This afternoon I went for my first run since the Grandmaster 100K just over two weeks ago. In over ten years of distance running I don’t think I’ve ever gone that long between runs. Evan after the Veterans Memorial 150-miler in 2018, I was back running with the club just over a week later.
This time is different. I’m strictly enforcing my off season, with absolutely no future races signed up for or planned at the moment. I went out today not out of any sense of obligation, but because my body told me I’d been sitting around long enough. Which is exactly what I wanted to have happen.
I got onto the Border-to-Border Trail next to St. Joseph Mercy Hospital in Ypsilanti, and ran parts of it I’ve never been on before, mainly because I live west of Ann Arbor and don’t get out that way much. Except when my wife is in the hospital, which, unfortunately, she is at present.
Cancer and its treatment carry an increased risk of developing blood clots, and she developed an “extensive” one in her right leg, discovered when it became painful for her to walk. Her treatment is blood thinners, pain medication, and time, and she can come home once the pain is better managed. In the meantime she still has a lot of difficulty whenever she has to stand or walk somewhere. She didn’t begrudge my bringing along running clothes and going out during her nap, but she readily admitted envying my pain-free stride.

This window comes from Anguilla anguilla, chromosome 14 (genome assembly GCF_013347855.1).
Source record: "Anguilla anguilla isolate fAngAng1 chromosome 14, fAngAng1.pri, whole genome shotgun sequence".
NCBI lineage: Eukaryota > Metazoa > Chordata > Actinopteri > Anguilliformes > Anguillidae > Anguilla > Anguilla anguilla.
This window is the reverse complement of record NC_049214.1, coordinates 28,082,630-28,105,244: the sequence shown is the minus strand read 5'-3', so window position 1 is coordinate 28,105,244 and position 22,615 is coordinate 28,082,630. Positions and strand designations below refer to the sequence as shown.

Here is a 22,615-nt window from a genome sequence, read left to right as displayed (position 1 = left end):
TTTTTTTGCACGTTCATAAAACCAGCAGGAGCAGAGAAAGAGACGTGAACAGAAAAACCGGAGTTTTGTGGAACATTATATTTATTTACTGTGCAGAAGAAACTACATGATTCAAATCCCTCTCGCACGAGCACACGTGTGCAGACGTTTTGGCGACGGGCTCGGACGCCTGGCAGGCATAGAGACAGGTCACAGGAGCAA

I started the run actively grateful to be able to do so. So many people have told me they used to run until this or that injury happened, or they’d “like to run” but don’t think they have it in them. Happened again just yesterday, when the server at the coffee bar noticed my Bonfyre Trail Fest hat and said her friend had run it, but she “wasn’t the type” to do long trail runs. I should have called BS on her and told her to try it one day. After all, when I started running I couldn’t do one mile without stopping.
I decided to run for an hour, just because, and got in about a 10K on a bright sunny afternoon. It felt so good going where the trail took me, with no pace, length, or particular training goal. Just out for a run. How glorious!
I really don’t have much to add to this post in terms of enduring wisdom or similar BS. Except, I suppose, for two little things you’ve no doubt heard countless times before: if you’ve always wanted to try something, do it, or at least start. Today. Don’t wait. You never know what will happen tomorrow. And if you can walk without pain, be grateful for it.
One thought on “Not for Granted”
Very wise words in that last paragraph. Too many people wait for that someday to come or when they retire, when the kids go away to college, etc. to do things and for many people, that someday never comes. Best wishes for your wife.